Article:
Weather service bumps up Red River flood forecastby Dan Gunderson, Minnesota Public Radio
Fargo, N.D. — A flood outlook issued Friday says there's now a 50-50 chance the Red River will approach record levels in Fargo-Moorhead.
The National Weather Service's new flood outlook increases the statistical chance of a record flood in Fargo-Moorhead. There's a 50 percent chance the Red River could match the record flood of 2009, and a 40 percent chance that record will be broken.
National Weather Service Meteorologist Mark Frazier said the area received additional snow and rain this week, and cold weather is delaying the melt into April.
"The later that we go into the spring time, you run that risk of a rapid warm up," Frazier said. "We hope it doesn't happen. No one wants to see that. But we have to realize that possibility is there the longer we go into April."
Frazier said a gradual warmup could bring a slow melt and lower river levels. But there's also an increased chance for rainfall as weather patterns change in April.
City officials took the increased flood risk in stride. Moorhead Mayor Mark Voxland said the city is well prepared for a flood of record proportions.
"We've got things ready and we're feeling really good about it to a certain point," he said. "A lot of what he have to do now is just wait and see how that melt comes and that will help us with our final preparations. But at this point preparation we've done so far looks really good."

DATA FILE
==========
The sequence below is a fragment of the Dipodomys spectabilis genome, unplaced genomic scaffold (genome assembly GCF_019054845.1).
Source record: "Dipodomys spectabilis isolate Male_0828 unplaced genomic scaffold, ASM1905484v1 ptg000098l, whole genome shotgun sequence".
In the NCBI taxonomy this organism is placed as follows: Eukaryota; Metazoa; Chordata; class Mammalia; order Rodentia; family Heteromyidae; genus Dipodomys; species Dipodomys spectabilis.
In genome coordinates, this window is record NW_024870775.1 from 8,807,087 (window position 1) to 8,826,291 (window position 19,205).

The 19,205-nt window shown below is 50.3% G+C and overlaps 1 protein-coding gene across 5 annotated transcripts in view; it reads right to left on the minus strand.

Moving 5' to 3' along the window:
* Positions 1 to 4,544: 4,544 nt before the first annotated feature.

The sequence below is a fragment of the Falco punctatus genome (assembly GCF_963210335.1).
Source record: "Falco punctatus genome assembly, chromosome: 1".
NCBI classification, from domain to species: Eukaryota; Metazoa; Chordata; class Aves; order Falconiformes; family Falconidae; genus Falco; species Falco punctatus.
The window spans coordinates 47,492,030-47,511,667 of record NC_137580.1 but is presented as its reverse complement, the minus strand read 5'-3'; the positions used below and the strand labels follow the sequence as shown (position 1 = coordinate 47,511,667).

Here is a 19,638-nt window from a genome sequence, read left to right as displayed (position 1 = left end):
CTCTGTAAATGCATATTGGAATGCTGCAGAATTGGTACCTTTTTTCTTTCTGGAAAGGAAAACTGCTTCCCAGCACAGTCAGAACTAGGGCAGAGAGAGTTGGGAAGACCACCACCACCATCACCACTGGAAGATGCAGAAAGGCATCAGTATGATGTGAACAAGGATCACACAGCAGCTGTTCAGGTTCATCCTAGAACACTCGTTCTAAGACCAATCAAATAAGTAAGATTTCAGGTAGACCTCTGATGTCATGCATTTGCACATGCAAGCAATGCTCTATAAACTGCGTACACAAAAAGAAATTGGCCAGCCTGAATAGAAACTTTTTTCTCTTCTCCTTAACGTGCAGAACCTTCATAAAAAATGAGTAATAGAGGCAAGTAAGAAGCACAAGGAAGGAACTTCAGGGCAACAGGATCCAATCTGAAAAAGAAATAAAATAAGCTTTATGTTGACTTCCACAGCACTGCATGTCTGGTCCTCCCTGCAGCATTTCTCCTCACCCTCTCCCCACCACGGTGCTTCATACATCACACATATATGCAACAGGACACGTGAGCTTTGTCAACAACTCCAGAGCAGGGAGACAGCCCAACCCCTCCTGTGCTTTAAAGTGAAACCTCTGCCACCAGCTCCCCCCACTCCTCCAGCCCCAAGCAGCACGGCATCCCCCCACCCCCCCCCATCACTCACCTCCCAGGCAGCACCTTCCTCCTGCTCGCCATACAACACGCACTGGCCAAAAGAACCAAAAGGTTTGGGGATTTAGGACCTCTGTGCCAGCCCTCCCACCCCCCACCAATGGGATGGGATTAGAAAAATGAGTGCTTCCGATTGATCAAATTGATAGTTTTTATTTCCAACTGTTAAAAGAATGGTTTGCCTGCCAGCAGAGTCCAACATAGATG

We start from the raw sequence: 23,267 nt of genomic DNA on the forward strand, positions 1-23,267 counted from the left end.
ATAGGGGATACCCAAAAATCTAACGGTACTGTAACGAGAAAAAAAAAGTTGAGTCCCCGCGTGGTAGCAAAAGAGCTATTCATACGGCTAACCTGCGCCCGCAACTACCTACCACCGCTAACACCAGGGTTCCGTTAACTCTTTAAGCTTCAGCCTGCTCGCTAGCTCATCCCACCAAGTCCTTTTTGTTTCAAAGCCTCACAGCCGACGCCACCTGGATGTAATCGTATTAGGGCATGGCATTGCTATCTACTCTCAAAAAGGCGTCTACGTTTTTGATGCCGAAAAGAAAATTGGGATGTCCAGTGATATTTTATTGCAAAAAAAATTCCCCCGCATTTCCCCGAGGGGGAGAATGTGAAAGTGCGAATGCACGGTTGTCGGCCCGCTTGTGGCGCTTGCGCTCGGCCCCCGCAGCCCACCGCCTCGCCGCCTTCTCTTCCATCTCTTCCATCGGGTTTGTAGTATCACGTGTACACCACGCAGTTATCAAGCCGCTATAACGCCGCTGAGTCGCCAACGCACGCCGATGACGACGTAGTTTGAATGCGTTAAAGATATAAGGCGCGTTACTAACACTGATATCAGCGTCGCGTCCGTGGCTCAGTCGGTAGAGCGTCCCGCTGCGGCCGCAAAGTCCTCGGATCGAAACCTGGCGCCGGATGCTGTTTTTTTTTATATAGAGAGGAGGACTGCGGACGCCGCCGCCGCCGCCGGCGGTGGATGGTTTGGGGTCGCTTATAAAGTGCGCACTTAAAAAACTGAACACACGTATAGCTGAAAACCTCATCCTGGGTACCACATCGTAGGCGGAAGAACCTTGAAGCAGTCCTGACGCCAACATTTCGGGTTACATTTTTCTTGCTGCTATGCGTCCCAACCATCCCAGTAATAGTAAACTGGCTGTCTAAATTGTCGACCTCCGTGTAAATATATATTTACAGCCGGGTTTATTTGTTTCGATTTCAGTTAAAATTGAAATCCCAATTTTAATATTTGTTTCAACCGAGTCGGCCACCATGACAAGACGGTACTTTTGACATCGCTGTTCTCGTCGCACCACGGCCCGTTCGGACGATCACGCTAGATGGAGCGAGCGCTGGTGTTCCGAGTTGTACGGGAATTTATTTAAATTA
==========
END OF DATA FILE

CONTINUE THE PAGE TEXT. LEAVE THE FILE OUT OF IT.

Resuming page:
Moorhead plans to start building sandbag dikes late next week when temperatures are forecast to rise above freezing.
Fargo City Engineer Mark Bittner said this year's flood will be a challenge, but the city is as ready as it can be.
"We've put ourselves in Fargo in a better position than we have been in the past. We've got more permanent, semi-permanent levees in place," Bittner said.
Fargo and Moorhead have already built several miles of earthen levees and have 4 million sandbags in heated warehouses.
Now they need to wait and see what kind of flood mother nature delivers in early April.
- All Things Considered, 03/25/2011, 5:15 p.m.